WITH more than 600 women's groups from around the West registered with the Ministry of Women, Children and Poverty Alleviation, the need for proper training and skills development is prudent now more than ever.
Over the past few years, the ministry, together with different stakeholders, have helped implement a number of projects in communities across the Western Division, including 54 income-generating projects (IGPs) ranging from beekeeping, nursery, piggery and bread making projects.
Out of these prospective IGPs, one which has garnered the most interest from women in rural and urban centres is handicraft-making.
Since 2014, the Ministry of Women has begun the National Women's Expo in Suva where hundreds of women from across Fiji get the opportunity to showcase their products to a wider audience.
The establishment of a national expo has helped the ministry launch provincial craft shows across Fiji too.
Earlier this month the Ba Provincial Craft Show was organised for women from Tavua, Ba, Lautoka and Nadi.
About 235 women came together to showcase products such as handmade mats, baskets, bags, clothing, jewellery and food.
Speaking at the event last week, Minister for Women Mereseini Vuniwaqa highlighted the important part played by the provincial craft show to recognise and empower women artisans.
"For the past two years, the ministry has been celebrating the National Women's Expo and the Divisional Women's Craft Show in order to develop the women of Fiji economically through this opportunity in obtaining the Fijian-made emblem for products qualified under the Fijian made category," she says.
She says the contribution made by women in the field of applied arts is impressive, especially in areas such as textiles and handicraft work.
For Tokasa Low, 60, being in the handicraft business for several years has taught her the importance of the trade.
"I feel it is a way to empower women in the community to use their free time for something productive," the Natokowaqa, Lautoka resident says.
While acknowledging the strides made to empower female artisans, Mrs Low says more can be done for women in terms of training.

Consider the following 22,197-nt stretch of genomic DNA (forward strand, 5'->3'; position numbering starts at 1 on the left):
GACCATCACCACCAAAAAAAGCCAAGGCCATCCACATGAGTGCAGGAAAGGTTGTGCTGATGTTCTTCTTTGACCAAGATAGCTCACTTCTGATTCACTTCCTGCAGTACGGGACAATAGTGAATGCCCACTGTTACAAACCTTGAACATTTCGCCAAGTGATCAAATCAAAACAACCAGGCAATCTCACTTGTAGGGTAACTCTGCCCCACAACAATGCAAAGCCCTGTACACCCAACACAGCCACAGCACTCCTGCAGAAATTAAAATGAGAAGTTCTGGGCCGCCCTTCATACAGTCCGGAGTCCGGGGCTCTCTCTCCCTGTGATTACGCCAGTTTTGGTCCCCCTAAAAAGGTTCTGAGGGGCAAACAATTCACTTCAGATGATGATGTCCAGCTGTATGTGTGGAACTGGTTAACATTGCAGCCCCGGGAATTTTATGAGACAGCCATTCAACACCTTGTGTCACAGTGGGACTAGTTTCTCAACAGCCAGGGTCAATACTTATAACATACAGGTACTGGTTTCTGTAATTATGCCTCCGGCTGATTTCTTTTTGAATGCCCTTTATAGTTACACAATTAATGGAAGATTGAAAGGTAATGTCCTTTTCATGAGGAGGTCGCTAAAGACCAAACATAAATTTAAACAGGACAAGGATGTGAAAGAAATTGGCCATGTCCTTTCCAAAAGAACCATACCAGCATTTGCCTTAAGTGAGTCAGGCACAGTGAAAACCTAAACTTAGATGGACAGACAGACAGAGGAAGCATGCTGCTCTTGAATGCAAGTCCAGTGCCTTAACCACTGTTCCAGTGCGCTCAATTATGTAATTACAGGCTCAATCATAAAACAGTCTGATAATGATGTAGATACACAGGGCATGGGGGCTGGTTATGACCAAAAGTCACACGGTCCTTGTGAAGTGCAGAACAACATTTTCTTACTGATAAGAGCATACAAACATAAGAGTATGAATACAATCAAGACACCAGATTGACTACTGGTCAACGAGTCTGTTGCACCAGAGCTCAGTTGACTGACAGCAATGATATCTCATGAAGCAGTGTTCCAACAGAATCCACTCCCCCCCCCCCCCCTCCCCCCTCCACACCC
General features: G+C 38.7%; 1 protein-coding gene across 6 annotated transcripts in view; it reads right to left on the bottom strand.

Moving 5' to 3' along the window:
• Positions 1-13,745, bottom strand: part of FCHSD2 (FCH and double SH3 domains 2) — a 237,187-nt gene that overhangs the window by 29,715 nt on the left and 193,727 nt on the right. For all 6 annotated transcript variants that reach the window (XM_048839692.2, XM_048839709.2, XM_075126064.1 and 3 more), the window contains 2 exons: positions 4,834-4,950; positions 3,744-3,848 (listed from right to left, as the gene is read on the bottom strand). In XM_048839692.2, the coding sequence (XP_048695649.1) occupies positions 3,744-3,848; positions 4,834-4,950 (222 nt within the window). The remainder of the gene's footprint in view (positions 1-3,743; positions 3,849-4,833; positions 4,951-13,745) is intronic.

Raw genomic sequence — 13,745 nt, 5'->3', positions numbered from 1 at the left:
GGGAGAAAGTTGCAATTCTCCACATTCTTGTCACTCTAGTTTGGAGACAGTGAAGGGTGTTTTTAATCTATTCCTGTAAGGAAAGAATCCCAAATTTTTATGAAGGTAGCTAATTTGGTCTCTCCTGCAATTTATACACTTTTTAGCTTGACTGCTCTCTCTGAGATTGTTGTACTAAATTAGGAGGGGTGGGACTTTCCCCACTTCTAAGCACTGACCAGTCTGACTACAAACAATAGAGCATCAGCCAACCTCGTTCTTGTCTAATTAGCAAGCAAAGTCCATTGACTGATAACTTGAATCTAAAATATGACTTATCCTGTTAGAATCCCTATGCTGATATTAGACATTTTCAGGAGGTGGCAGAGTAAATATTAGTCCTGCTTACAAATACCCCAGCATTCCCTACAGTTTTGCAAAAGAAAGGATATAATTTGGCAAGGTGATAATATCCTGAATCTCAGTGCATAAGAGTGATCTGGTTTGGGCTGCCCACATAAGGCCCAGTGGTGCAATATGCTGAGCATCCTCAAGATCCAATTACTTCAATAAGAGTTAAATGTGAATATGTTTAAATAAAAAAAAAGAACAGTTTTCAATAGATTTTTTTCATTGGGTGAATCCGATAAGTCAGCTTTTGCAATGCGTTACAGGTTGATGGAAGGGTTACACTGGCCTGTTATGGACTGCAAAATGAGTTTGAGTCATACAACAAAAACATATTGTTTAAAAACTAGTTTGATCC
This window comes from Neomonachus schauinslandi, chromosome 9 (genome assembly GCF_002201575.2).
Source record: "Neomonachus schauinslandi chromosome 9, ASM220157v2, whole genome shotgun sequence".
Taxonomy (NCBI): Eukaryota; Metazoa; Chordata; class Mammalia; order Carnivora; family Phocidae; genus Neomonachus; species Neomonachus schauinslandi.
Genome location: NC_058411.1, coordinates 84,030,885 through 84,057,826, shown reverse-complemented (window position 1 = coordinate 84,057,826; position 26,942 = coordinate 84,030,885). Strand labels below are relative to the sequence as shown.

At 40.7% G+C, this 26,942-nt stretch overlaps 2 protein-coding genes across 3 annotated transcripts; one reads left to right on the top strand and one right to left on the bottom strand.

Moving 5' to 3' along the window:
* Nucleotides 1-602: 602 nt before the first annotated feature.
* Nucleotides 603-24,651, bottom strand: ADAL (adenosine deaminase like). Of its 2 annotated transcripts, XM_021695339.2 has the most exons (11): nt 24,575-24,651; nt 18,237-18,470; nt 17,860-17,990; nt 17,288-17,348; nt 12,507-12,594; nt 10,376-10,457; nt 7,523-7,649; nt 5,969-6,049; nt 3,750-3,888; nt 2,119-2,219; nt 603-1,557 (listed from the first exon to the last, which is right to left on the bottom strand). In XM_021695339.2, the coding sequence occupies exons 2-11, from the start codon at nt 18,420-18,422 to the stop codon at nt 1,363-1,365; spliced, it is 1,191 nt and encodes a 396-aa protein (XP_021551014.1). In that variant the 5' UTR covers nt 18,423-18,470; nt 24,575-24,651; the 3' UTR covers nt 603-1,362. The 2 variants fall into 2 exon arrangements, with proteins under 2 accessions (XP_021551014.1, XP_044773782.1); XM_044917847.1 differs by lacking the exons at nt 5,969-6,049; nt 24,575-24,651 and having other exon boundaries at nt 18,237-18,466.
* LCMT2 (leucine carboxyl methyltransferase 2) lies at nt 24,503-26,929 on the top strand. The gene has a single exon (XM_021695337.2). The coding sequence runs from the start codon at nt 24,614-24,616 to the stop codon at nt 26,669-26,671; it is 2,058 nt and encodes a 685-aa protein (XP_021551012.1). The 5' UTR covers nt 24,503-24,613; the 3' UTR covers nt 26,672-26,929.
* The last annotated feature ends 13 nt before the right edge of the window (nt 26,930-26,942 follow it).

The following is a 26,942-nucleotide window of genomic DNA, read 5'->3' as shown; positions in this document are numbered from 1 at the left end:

She says resource centres need to be set up in various locales around the country to help budding artisans find their footing and sharpen skills.
"We want to make a difference and that is why we started our women's group called the Unity Club and we have 10 members.
"There is a need for it (resource centres) because this is a good way unemployed women can earn money."
In terms of boosting IGPs, it isn't just the ministry focusing on training women. Non-government organisations (NGOs) have also come forward to do their bit.
Here in the West, one such group is the Ba Women's Forum.
Organisation president Dr Maria Doton says it is extremely important for women to "recognise their worth".
"A lot of women have skills but they don't recognise it and they don't really want to bring it out," she said.
"They think it's nothing but in instances and events like this (craft shows) they are inspired and motivated and if they develop those skills, then definitely they will have a good source of income."
The forum, which looks after the interest of about 64 women's groups in Ba, has organised a series of handicraft and jewellery making projects over the past few years.
Dr Doton says she is hopeful the opening of a new development centre in Ba Town will encourage women to come forward and seek training in various areas including sewing, food preparation and handicraft making.
"For us in Ba, we are blessed to have the training centre where all the women are welcome to come. It's up to them now to come forward, try to develop a skill and make some products because that is the biggest problem.
"The mind-set of our women is not yet that self-propagating— they are still in that patriarchal way of thinking as they don't want to come forward and develop their skills.
"So we're hoping that with this training centre everyone will be inspired to come."